# Restore it to the original
        $control->restore( 'foo' );
    
        # Remove the namespace we created, which would allow the real thing to load
        # in a require or use statement.
        $control->undefine();

    You can also use the qimplement() method instead of qclass:

        use Mock::Quick;
    
        my $control = qimplement 'Some::Package' => ( %args );

  ANONYMOUS MOCKED CLASS

    This is if you just need to generate a class where the package name
    does not matter. This is done when the -takeover and -implement
    arguments are both omitted.

        use Mock::Quick;
    
        my $control = qclass(
            # Insert a generic new() method (blessed hash)
            -with_new => 1,
    
            # Inheritance
            -subclass => 'Some::Class',
            # Can also do
            -subclass => [ 'Class::A', 'Class::B' ],
    
            # generic get/set attribute methods.
            -attributes => [ qw/a b c d/ ],
    
            # Method that simply returns a value.
            simple => 'value',
    
            # Custom method.
            method => sub { ... },
        );
    
        my $obj = $control->package->new;
    
        # Override a method
        $control->override( foo => sub { ... });
    
        # Restore it to the original
        $control->restore( 'foo' );
    
        # Remove the anonymous namespace we created.
        $control->undefine();

  TAKING OVER EXISTING/LOADED CLASSES

        use Mock::Quick;
    
        my $control = qtakeover 'Some::Package' => ( %overrides );
    
        # Override a method
        $control->override( foo => sub { ... });
    
        # Restore it to the original
        $control->restore( 'foo' );
    
        # Destroy the control object and completely restore the original class
        # Some::Package.
        $control = undef;

    You can also do this through qclass():

        use Mock::Quick;
    
        my $control = qclass(
            -takeover => 'Some::Package',
            %overrides
        );

METRICS

    All control objects have a 'metrics' method. The metrics method returns
    a hash where keys are method names, and values are the number of times
    the method has been called. When a method is altered or removed the key
    is deleted.

    Metrics only apply to mocked methods. When you takeover an already
    loaded class metrics will only track overridden methods.

EXPORTS

    Mock-Quick uses Exporter::Declare. This allows for exports to be
    prefixed or renamed. See "RENAMING IMPORTED ITEMS" in Exporter::Declare
    for more information.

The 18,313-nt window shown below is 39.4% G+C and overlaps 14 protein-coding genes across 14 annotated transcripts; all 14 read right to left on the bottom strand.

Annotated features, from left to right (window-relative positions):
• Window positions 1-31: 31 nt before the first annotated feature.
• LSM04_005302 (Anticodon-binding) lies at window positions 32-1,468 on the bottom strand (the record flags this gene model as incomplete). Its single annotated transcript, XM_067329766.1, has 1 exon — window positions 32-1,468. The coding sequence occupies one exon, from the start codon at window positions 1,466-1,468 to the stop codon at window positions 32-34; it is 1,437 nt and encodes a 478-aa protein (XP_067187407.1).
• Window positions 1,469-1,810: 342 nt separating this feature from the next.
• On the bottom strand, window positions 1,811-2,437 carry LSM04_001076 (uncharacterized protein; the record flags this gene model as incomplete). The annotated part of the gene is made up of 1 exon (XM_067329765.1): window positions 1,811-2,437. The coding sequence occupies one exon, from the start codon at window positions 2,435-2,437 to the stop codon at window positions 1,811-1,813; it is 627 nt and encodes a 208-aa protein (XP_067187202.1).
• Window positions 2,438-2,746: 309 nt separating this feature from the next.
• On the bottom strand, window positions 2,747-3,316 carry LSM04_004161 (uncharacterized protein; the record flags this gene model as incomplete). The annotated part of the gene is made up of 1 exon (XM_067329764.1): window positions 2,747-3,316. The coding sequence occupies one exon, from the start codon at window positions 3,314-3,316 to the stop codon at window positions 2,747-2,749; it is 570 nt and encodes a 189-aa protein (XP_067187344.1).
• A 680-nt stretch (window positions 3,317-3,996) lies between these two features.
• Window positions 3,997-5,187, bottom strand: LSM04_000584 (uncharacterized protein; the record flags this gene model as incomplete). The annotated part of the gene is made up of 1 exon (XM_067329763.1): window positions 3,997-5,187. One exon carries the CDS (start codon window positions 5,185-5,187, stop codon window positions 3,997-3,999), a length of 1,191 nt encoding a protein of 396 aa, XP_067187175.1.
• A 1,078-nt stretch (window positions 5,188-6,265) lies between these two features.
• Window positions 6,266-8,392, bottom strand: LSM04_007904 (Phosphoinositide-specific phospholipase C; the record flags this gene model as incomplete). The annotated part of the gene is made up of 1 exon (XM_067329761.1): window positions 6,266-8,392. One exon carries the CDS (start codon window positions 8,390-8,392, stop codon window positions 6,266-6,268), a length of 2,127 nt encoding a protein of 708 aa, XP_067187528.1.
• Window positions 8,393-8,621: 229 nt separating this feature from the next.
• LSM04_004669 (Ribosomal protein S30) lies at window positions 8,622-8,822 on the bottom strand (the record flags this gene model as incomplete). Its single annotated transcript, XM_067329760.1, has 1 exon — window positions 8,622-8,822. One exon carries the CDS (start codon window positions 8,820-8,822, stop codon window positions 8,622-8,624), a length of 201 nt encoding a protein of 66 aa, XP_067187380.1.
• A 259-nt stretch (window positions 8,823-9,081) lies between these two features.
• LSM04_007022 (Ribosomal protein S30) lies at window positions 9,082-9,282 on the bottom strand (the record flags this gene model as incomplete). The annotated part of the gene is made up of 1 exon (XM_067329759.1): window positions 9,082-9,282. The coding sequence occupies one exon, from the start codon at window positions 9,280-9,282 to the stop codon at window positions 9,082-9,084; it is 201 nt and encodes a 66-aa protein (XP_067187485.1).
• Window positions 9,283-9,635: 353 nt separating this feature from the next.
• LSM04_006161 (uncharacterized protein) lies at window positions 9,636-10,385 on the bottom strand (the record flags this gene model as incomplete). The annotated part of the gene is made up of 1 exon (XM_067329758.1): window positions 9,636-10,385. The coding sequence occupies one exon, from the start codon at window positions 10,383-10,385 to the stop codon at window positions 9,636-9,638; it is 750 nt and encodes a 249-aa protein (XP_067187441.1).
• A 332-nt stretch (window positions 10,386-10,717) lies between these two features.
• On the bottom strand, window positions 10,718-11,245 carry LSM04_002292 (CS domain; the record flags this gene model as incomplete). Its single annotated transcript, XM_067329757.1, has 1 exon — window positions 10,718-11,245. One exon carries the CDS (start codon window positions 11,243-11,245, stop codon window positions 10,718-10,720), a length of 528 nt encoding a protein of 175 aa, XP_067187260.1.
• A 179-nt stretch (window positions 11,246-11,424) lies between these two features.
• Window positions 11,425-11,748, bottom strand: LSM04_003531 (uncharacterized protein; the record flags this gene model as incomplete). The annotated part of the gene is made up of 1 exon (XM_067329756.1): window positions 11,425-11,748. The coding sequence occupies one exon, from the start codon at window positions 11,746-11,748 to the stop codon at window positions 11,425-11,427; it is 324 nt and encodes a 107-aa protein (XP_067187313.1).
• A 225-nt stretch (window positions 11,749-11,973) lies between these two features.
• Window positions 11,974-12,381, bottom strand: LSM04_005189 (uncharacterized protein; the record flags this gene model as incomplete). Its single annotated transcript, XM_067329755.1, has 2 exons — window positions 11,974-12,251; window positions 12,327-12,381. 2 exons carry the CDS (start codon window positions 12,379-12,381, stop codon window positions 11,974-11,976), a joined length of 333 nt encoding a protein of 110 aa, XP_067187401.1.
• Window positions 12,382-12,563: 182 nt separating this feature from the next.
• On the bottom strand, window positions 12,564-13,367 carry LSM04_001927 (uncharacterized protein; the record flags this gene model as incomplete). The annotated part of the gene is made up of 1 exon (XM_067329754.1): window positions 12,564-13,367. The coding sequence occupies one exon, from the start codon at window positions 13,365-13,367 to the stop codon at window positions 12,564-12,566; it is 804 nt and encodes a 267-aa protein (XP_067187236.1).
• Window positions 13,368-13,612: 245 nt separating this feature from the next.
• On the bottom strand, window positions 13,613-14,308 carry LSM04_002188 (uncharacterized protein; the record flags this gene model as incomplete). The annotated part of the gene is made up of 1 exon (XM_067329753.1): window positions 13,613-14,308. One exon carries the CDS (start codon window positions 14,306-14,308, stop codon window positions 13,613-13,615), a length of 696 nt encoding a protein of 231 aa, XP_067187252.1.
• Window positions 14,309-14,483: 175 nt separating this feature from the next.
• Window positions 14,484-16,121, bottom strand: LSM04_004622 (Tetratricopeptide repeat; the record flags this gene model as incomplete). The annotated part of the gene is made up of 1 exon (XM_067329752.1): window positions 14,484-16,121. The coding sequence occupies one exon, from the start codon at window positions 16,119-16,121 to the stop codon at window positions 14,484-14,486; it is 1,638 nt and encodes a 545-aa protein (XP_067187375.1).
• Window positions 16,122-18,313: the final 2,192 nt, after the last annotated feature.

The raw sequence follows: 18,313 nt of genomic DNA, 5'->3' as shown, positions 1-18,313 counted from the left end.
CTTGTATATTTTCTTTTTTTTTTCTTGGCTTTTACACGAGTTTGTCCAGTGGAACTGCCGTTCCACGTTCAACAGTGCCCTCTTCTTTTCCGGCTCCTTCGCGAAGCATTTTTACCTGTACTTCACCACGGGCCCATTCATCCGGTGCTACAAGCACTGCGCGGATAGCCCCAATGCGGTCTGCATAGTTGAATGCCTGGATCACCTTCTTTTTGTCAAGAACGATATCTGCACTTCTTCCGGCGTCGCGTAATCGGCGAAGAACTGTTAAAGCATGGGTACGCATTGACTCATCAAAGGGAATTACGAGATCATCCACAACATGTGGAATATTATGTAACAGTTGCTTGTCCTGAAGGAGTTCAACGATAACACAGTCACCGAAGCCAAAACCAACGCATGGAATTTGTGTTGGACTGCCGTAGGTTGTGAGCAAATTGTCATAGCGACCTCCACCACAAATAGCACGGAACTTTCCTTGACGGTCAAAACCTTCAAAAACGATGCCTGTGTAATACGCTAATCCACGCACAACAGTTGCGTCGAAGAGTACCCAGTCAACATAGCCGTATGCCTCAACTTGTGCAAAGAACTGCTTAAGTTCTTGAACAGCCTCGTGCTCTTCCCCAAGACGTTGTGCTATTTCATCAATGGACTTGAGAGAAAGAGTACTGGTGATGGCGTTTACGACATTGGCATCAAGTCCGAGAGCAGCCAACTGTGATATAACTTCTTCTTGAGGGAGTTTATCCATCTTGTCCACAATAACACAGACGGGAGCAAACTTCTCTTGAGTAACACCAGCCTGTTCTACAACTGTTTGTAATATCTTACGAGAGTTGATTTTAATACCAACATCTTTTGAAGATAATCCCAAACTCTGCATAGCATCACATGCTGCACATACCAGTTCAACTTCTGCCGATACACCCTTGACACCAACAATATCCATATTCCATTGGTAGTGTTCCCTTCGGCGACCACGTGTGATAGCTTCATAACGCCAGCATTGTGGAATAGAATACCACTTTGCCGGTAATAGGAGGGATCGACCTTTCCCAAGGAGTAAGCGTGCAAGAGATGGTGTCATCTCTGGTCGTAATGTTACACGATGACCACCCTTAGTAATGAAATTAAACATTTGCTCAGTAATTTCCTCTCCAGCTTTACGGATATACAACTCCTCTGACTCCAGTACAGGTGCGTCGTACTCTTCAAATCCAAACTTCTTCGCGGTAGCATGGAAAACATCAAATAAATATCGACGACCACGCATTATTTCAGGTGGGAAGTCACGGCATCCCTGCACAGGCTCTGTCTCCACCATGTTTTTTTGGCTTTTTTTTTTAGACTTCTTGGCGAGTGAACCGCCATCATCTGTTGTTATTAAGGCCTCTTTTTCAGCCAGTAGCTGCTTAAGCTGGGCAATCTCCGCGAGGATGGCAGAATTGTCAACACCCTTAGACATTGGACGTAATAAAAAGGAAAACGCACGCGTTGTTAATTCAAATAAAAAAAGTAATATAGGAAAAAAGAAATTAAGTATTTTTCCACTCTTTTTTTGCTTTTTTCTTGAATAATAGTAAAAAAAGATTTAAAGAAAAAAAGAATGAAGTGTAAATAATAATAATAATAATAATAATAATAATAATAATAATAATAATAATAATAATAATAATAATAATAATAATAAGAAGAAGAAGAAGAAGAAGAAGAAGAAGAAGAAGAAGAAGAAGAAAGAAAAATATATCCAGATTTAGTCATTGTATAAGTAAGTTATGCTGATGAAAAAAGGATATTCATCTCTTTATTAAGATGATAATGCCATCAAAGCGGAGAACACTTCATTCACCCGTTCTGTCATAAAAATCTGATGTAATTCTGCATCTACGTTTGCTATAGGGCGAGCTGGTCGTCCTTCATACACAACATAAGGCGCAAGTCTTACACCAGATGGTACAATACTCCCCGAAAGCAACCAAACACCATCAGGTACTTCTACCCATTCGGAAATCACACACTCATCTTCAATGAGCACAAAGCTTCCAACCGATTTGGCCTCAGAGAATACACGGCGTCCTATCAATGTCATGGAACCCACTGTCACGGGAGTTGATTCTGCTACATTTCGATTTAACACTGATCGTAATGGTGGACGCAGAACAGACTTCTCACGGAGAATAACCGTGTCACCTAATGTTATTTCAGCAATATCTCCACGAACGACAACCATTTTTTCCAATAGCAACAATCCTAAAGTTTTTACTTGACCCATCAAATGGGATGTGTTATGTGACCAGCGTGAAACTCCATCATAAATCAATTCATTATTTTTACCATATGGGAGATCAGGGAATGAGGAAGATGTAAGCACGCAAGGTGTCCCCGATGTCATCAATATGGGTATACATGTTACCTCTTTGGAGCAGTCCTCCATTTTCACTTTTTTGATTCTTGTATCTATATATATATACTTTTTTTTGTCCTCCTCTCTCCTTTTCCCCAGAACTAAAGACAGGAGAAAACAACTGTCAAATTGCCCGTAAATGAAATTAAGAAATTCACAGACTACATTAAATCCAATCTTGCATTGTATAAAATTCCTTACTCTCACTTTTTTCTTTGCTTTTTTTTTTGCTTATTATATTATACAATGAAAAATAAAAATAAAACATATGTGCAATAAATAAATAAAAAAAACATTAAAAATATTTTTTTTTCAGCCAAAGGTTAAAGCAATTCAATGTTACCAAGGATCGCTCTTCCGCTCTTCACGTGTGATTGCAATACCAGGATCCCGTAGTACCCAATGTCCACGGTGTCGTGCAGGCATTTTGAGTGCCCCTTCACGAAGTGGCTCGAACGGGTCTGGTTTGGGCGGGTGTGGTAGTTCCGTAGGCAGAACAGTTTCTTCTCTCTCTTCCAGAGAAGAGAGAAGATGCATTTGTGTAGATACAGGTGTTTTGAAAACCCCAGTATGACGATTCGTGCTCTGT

$obj = qobj( attribute => value, ... )

    ( $obj, $control ) = qobjc( attribute => value, ... )

      Create an object. Every possible attribute works fine as a get/set
      accessor. You can define other methods using qmeth {...} and
      assigning that to an attribute. You can clear a method using qclear()
      as an argument.

      See Mock::Quick::Object for more.

    $obj = qstrict( attribute => value, ... )

    ( $obj, $control ) = qstrictc( attribute => value, ... )

      Create a stricter object, get/set accessors will not autovivify into
      existence for undefined attributes.

    $control = qclass( -config => ..., name => $value || sub { ... }, ... )

      Define an anonymous package with the desired methods and
      specifications.

      See Mock::Quick::Class for more.

    $control = qclass( -takeover => $package, %overrides )

    $control = qtakeover( $package, %overrides );

      Take over an existing class.

      See Mock::Quick::Class for more.

    $control = qimplement( $package, -config => ..., name => $value || sub
    { ... }, ... )

    $control = qclass( -implement => $package, ... )

      Implement the given package to specifications, altering %INC so that
      the real class will not load. Destroying the control object will once
      again allow the original to load.

    qclear()

      Returns a special reference that when used as an argument, will cause
      Mock::Quick::Object methods to be cleared.

    qmeth { my $self = shift; ... }

      Define a method for an Mock::Quick::Object instance.

      default_export qcontrol => sub { Mock::Quick::Object::Control->new(
      @_ ) };

AUTHORS

    Chad Granum exodist7@gmail.com

    Ben Hengst notbenh@cpan.org

CONTRIBUTORS

    Contributors are listed as authors in modules they have touched.

    Ben Hengst notbenh@cpan.org

    Glen Hinkle glen@empireenterprises.com

COPYRIGHT

    Copyright (C) 2011 Chad Granum

    Mock-Quick is free software; Standard perl licence.

    Mock-Quick is distributed in the hope that it will be useful, but
    WITHOUT ANY WARRANTY; without even the implied warranty of
    MERCHANTABILITY or FITNESS FOR A PARTICULAR PURPOSE. See the license
    for more details.